[By Nic Lindh on Wednesday, 12 November 2003]
Mike Deem is talking about how WinFS will make it much easier for users to backup their data once Longhorn comes out:We are working with backup vendors to [sic] great backup support in WinFS. User’s won’t have to know where their files are in order to back them up. The same powerful query capability they use to find their items can be used to identify the items to backup. The system should take care of the rest.I say bravo. Backing up is a major pain point for end users, as it has been for way too many years now. But then he goes one better:In WinFS you’ll be able to easily tell the system to replicate a set of items to another WinFS store, and ask the system to keep them in sync. Viola [sic]… instant backup.It’s great to see Microsoft thinking about these things, and to build them into WinFS.
I don’t think the big problem right now is that it’s too hard for users to comprehend the “insert CD, drag files to it, burn” part of backing up their data (even though there certainly are people out there still struggling with that concept). The big problem seems to be to know (a) where the files are that need to be backed up; and (b) which files need to be backed up. WinFS will solve the first problem. It doesn’t matter where the file is, it’ll find it for you. Cool. From my experience, though, the bigger problem is (b): which files to back up. Figuring out that the spreadsheet you just created should be backed up is not hard, but there are so many parts of the system that are silently touched by the system and that need to be backed up. Like email. Where on your harddisk is your email? Where are the customizations you made to Word? Where are your bookmarks? What are the odds you’re going to remember to back up those files?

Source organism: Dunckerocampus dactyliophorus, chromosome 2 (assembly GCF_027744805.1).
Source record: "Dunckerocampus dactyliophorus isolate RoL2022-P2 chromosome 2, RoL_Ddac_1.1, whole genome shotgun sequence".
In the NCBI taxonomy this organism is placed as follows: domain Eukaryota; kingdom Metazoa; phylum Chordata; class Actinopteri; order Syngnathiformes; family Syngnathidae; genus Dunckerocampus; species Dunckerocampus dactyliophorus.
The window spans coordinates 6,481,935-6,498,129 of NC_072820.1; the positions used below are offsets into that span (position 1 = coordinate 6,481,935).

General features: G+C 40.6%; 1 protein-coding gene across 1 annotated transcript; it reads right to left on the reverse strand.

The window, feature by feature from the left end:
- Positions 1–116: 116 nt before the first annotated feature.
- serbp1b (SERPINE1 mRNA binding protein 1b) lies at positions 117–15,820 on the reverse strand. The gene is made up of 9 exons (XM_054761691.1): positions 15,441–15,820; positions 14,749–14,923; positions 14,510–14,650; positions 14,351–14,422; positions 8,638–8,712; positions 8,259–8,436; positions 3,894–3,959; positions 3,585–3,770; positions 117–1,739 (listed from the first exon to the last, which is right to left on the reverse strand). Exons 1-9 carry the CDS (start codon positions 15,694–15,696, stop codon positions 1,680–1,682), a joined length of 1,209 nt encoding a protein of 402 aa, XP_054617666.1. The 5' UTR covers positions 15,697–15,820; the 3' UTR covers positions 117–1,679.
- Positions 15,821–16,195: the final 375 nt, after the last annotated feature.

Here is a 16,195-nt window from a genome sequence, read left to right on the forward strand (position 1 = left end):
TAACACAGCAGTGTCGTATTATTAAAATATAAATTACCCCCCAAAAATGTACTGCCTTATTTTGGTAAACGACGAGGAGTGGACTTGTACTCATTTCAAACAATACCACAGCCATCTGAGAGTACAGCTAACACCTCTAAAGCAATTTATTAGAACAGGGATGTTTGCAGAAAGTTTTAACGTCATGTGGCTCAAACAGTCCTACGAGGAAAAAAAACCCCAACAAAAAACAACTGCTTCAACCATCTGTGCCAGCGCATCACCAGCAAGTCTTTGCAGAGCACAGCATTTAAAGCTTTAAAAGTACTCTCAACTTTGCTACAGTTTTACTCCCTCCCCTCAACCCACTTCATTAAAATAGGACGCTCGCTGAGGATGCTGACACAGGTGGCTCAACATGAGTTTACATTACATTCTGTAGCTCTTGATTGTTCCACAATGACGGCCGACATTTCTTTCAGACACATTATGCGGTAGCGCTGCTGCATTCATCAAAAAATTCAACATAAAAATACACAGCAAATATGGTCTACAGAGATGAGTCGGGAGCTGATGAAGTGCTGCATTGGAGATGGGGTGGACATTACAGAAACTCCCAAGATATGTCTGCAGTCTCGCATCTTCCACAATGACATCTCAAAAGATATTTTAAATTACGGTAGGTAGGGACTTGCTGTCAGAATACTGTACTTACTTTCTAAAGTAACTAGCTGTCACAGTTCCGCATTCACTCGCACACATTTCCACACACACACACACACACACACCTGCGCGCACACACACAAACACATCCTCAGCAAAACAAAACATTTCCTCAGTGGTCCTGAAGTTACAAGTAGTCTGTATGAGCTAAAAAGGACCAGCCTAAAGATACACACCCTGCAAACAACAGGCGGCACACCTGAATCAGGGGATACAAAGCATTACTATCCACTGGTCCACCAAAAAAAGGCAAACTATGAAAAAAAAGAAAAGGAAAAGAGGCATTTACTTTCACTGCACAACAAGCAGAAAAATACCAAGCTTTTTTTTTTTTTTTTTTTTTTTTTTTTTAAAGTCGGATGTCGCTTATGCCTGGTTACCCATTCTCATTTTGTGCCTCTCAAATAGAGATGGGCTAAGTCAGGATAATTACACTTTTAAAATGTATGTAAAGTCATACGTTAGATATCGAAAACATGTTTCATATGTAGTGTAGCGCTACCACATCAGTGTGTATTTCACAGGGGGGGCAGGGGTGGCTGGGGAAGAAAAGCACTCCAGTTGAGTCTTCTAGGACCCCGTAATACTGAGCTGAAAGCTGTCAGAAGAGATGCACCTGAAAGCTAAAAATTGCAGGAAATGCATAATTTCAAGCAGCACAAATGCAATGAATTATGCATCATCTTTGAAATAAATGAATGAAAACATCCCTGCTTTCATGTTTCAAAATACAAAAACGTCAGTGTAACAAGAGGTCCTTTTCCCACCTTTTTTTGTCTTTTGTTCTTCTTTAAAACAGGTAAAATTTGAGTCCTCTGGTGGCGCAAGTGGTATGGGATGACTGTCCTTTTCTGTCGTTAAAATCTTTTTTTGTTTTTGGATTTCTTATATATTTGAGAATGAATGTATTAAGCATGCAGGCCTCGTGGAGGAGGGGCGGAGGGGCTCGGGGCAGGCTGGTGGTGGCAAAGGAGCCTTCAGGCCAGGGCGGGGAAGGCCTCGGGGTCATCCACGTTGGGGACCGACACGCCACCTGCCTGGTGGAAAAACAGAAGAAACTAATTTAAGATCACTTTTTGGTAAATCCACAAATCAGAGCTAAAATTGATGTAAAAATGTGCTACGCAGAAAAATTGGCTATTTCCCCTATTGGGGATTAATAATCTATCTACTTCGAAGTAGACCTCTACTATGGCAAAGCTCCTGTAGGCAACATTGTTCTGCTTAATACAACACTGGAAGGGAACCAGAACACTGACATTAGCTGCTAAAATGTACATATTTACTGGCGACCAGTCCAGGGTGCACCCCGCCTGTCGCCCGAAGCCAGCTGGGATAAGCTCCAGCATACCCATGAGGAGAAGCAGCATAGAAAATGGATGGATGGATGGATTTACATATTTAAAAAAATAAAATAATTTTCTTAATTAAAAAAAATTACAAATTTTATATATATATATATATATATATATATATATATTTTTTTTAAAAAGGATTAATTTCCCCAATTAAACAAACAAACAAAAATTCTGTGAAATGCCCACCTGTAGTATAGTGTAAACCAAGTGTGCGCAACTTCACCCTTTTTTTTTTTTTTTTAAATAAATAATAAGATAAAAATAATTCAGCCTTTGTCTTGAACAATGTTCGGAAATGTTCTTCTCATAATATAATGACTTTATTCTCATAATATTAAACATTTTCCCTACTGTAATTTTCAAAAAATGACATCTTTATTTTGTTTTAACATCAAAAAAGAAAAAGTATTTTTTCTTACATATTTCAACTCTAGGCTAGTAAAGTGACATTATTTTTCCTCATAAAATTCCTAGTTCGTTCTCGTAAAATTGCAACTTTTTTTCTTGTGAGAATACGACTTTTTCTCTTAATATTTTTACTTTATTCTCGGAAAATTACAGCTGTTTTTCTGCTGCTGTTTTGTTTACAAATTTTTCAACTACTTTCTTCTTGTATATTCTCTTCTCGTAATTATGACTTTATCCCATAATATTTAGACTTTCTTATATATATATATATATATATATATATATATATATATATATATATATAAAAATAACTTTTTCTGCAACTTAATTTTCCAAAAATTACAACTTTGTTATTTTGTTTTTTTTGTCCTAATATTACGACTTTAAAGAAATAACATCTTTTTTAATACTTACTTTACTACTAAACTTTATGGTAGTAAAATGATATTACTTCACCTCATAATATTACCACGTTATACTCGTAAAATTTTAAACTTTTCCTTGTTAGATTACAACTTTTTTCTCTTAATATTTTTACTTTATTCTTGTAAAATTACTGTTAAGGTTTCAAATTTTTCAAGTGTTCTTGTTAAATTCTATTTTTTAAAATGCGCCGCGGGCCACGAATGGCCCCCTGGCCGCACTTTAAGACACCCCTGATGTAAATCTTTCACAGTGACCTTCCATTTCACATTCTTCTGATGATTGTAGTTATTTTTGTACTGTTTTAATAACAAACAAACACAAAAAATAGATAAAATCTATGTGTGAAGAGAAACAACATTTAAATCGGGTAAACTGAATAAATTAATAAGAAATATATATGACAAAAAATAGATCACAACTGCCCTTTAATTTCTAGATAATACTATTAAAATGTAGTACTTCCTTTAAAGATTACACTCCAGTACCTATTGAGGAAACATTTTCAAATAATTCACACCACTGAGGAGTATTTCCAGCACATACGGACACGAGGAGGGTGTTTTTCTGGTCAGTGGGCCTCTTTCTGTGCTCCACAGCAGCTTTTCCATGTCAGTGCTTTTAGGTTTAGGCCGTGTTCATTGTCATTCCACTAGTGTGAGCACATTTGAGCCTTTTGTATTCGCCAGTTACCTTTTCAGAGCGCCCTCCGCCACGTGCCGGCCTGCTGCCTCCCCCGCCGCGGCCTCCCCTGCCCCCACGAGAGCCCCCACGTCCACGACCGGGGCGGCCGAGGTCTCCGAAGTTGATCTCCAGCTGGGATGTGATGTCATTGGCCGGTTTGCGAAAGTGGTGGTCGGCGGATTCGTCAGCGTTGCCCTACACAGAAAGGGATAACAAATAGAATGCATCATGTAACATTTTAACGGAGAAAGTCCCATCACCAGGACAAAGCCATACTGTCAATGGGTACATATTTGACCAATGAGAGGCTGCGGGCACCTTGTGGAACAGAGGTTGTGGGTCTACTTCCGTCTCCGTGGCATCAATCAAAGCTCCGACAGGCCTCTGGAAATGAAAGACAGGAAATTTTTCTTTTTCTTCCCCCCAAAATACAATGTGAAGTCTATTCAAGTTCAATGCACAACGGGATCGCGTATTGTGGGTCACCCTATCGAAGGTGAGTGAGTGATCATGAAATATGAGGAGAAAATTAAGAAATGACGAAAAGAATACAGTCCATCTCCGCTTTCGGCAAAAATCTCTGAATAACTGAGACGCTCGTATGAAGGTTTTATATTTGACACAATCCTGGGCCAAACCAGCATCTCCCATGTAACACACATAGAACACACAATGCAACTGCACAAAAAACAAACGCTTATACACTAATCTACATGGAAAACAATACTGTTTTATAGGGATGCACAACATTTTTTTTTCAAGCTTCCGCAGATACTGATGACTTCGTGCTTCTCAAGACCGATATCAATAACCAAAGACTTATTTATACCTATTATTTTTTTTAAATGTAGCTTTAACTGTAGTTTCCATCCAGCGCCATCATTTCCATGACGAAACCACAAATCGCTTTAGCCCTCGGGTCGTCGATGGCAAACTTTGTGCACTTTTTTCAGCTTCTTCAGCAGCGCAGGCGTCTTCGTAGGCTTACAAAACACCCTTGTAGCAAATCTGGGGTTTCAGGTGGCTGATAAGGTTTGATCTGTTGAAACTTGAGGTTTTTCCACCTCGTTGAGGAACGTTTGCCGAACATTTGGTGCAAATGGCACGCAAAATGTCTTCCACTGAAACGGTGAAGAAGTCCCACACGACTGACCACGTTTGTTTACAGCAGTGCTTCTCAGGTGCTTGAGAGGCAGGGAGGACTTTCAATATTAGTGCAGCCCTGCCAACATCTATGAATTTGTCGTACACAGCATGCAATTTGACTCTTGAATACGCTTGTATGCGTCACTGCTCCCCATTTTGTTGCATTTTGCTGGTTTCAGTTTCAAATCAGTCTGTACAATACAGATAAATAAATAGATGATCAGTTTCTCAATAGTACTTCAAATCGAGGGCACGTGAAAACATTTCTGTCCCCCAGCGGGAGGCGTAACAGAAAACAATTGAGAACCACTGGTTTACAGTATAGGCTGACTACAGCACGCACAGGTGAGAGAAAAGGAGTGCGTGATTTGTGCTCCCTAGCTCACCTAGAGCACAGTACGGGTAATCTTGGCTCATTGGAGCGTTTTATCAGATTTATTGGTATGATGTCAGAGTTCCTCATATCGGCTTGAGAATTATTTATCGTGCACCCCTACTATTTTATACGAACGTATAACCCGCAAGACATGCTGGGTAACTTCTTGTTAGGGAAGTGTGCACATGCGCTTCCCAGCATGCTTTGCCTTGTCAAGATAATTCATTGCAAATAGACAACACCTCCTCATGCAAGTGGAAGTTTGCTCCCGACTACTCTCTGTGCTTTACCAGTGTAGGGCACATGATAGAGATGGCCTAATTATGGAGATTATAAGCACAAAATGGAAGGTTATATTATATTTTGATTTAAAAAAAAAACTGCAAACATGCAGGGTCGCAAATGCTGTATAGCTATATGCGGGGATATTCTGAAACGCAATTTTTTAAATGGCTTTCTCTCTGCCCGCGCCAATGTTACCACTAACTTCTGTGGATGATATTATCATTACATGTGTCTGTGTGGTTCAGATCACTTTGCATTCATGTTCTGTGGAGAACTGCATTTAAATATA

This is one area where the Home folder centricity of Mac OS X (and other Unixes) can really save your behind: If you remember to back up your entire home folder, all your settings, even the ones you’ll never remember by yourself, will be backed up. And if you don’t fight the machine by saving your files outside the sanctified area, your risks of data loss decrease tremendously. As an aside, this was a huge pain point for old-school Mac users as they migrated (often kicking and screaming) to Mac OS X–the feeling that being forced into a sort of user ghetto on their hard drive diminished their sense of control over the machine. During my tribulations at the Fruit Stand I even had a customer who insisted on saving all his work into /Library. Not maliciously, mind you, he just didn’t know any better. I didn’t want to delve too deep into his thought processes, so I can only assume he felt that a library would be a good place for his Works.
The challenge for OS developers is to make it very obvious where files are being stored, without the users (customers) feeling that they are being forced. There’s room for improvement everywhere.
Oh, and if you want to experience the goodness of automatic syncing of files between filesystems today, have a gander at rsync. Beautiful piece of software.